"As long as you have something to look forward to, a little glimmer of hope, you can move on. But this just drained everything out of us."
- Councilman Jay LaFont of Grand Isle, Louisiana
When one thinks of oil spills, the destruction of marine life, wildlife, humans and/or habitats will eventually come to mind. What about the chemistry related to it? Because oil comes in different forms – from crude oils to refined petroleum products – its damaging effects may vary. (Note that although oil’s effects may vary, they are almost always damaging.) Several consequences that surface through oil spills listed online on the Australian Maritime Safety Authority website were: the burning of eyes and skin, the irritation or damaging in sensitive membranes in the nose, eyes and mouth. Carcinogens or substances/agents that can cause cancer like Benzene, toluene, and other light hydrocarbons of oil and fuels, according to the online article, Oil Composition and Chemistry and the Effects on Wildlife, “…can damage red blood cells, suppress immune systems, strain the liver, spleen and kidneys and even interfere with the reproductive system of animals and humans.” This shows that the toxicity of oil spills are a force to be reckoned with. They should be prevented, but if they happen to happen, they shouldn’t be ignored. Knowing more about the chemistry of oil spills can play a big role in cleaning up these unwanted messes.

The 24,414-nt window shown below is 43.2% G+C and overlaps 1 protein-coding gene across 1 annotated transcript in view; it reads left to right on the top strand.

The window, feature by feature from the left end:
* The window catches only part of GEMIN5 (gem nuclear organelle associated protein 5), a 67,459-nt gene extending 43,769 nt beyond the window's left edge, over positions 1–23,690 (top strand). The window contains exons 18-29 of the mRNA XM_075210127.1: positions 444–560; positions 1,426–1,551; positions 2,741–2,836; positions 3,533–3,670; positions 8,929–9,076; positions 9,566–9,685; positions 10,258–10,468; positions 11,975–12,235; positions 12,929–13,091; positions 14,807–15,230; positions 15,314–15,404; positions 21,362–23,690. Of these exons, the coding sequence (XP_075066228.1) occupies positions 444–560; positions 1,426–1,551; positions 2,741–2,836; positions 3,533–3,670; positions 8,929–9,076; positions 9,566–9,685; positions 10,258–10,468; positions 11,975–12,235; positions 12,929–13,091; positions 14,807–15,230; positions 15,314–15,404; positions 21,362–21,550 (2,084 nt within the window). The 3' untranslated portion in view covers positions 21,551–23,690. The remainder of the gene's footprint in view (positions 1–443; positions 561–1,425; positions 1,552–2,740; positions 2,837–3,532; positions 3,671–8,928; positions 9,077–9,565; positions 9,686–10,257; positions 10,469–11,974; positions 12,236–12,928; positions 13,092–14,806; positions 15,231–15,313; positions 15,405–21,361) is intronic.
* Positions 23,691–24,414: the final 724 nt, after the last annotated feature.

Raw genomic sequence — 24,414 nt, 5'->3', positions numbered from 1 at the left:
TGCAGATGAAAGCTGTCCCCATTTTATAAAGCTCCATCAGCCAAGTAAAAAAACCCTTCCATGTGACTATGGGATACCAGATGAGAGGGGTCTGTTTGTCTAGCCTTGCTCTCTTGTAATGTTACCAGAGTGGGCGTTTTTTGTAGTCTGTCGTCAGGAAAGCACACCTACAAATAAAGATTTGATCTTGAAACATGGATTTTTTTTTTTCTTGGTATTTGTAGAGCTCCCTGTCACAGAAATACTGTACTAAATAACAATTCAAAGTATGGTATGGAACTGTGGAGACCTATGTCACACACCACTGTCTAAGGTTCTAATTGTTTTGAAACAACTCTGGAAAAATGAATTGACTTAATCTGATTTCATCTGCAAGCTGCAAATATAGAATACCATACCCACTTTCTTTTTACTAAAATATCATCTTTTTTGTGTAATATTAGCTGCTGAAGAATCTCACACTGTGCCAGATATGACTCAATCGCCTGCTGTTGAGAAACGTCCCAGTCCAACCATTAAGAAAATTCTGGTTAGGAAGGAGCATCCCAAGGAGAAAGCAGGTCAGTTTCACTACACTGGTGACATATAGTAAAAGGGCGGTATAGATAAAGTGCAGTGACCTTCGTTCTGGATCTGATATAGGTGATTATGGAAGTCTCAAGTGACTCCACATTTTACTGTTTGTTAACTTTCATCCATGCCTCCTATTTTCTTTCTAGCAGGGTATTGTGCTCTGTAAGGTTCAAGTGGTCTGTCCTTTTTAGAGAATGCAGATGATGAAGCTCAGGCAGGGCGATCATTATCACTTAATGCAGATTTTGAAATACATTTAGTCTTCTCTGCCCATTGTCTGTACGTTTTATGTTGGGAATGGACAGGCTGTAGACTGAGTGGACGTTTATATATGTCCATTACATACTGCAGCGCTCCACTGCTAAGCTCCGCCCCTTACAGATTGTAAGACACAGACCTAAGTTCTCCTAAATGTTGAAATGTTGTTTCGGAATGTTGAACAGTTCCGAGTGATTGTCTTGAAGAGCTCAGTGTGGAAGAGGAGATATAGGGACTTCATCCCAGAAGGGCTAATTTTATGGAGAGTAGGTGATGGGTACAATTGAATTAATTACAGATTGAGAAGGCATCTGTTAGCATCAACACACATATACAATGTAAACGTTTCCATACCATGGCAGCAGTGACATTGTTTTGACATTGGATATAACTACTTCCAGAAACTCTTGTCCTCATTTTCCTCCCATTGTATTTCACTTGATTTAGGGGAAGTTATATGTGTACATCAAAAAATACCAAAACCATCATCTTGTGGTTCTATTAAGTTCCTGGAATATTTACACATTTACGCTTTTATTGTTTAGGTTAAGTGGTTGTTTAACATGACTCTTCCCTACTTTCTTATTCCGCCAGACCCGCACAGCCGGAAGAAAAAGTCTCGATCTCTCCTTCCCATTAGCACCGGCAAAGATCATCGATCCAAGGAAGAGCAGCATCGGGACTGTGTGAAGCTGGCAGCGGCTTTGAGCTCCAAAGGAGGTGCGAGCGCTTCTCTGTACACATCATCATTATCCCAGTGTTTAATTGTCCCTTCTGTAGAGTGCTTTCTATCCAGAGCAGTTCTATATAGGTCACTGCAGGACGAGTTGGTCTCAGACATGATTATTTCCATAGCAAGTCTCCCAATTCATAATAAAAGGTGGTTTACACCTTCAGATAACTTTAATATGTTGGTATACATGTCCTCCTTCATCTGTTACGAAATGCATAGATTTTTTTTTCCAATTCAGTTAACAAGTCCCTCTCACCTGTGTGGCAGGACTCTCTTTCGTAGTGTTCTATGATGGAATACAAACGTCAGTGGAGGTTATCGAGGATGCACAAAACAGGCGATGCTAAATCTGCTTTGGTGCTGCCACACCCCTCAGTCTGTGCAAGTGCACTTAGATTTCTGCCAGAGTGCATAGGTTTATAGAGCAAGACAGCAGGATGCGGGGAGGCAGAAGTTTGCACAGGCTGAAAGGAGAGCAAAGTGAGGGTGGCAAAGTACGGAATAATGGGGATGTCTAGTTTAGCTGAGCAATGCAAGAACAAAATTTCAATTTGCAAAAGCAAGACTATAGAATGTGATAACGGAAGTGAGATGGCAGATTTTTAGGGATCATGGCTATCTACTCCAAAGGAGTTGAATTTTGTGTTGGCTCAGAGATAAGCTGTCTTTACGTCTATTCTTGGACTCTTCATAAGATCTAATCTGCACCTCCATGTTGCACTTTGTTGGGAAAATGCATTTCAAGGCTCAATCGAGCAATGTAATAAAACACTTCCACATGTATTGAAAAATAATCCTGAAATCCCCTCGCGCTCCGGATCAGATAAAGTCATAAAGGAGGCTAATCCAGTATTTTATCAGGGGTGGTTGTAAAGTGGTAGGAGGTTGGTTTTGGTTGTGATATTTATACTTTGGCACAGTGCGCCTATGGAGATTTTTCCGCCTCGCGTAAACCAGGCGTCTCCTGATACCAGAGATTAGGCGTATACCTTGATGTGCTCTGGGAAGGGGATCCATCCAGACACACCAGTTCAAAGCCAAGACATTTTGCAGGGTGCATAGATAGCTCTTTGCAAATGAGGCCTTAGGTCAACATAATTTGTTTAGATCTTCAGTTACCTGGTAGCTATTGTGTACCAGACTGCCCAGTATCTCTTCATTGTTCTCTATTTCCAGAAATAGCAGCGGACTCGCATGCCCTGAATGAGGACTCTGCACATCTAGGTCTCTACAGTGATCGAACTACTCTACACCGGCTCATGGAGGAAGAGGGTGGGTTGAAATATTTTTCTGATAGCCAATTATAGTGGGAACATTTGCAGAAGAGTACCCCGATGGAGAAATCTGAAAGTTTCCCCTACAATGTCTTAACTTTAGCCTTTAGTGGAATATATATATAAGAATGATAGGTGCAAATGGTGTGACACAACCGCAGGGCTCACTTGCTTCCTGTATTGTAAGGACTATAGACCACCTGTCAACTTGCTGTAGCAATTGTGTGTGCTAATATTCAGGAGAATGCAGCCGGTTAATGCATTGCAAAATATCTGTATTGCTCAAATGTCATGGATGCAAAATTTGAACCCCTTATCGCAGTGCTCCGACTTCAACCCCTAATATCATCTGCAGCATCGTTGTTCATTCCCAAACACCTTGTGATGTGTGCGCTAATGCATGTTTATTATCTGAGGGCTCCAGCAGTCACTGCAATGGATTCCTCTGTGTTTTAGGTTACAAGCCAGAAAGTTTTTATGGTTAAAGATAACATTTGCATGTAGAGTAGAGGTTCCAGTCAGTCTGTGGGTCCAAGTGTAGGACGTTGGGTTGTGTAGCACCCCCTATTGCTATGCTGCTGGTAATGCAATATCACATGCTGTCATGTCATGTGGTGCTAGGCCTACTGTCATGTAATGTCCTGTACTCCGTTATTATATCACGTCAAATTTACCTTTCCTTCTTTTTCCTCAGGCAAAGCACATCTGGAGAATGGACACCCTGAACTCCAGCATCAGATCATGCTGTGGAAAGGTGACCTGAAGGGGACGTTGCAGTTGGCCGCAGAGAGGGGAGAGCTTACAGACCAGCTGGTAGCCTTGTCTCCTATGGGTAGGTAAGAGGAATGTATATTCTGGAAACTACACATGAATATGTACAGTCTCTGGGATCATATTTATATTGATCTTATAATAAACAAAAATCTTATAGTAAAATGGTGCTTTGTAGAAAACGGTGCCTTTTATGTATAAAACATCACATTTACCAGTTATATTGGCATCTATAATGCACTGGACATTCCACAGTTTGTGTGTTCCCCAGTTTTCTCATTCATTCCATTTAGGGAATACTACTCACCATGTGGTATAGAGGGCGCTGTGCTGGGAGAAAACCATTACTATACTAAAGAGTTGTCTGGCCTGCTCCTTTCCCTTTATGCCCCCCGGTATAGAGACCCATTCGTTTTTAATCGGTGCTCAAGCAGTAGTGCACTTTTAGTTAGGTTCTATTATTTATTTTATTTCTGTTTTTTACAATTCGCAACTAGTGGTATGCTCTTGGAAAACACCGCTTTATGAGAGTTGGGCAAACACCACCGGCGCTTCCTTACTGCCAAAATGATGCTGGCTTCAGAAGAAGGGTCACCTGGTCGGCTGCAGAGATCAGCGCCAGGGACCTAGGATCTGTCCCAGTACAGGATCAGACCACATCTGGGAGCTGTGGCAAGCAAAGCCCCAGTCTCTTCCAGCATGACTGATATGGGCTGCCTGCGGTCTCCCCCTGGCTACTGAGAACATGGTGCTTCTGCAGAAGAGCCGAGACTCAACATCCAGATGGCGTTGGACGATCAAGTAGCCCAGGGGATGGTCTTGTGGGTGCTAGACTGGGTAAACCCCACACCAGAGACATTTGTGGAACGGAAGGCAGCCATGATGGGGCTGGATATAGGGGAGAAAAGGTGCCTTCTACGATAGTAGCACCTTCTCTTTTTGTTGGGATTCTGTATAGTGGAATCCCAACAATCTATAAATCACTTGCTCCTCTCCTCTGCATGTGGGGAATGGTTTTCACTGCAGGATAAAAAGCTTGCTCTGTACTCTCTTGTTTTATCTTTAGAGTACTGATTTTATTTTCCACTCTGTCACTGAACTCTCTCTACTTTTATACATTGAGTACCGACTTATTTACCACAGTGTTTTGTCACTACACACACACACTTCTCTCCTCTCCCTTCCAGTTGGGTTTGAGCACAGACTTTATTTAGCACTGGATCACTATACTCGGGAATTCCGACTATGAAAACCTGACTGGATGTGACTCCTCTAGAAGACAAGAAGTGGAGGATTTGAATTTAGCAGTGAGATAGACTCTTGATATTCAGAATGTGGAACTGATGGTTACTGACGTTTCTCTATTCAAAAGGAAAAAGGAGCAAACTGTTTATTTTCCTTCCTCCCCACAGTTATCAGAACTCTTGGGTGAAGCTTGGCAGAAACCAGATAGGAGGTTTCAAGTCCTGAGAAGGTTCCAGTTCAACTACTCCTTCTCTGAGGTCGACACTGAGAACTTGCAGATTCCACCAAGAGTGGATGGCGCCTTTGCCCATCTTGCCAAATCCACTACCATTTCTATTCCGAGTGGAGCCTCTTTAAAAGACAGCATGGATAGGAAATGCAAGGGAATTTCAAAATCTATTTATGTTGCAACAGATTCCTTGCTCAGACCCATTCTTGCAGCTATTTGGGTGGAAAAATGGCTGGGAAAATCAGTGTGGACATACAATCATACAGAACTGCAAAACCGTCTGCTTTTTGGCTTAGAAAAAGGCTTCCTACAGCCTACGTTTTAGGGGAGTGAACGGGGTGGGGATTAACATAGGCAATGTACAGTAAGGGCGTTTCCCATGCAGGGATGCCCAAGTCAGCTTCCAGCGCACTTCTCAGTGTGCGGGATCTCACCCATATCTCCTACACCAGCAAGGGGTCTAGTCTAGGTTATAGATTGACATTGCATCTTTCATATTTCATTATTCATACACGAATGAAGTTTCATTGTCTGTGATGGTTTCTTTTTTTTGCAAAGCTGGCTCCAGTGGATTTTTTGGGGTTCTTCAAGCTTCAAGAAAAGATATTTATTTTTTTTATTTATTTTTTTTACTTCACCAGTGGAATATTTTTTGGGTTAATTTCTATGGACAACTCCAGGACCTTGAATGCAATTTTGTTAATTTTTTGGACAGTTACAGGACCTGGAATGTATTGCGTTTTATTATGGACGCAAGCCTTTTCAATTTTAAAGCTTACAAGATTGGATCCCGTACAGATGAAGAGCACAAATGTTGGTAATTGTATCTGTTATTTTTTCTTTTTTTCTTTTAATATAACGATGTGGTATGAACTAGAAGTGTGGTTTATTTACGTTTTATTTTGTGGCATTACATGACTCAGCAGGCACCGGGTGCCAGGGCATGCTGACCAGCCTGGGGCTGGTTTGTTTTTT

"Effects of Maritime Oil Spills on Wildlife." Australian Maritime Safety Authority. Web. 07 July 2010. <http://www.amsa.gov.au/Marine_Environment_Protection/National_plan/General_Information/Oiled_Wildlife/Oil_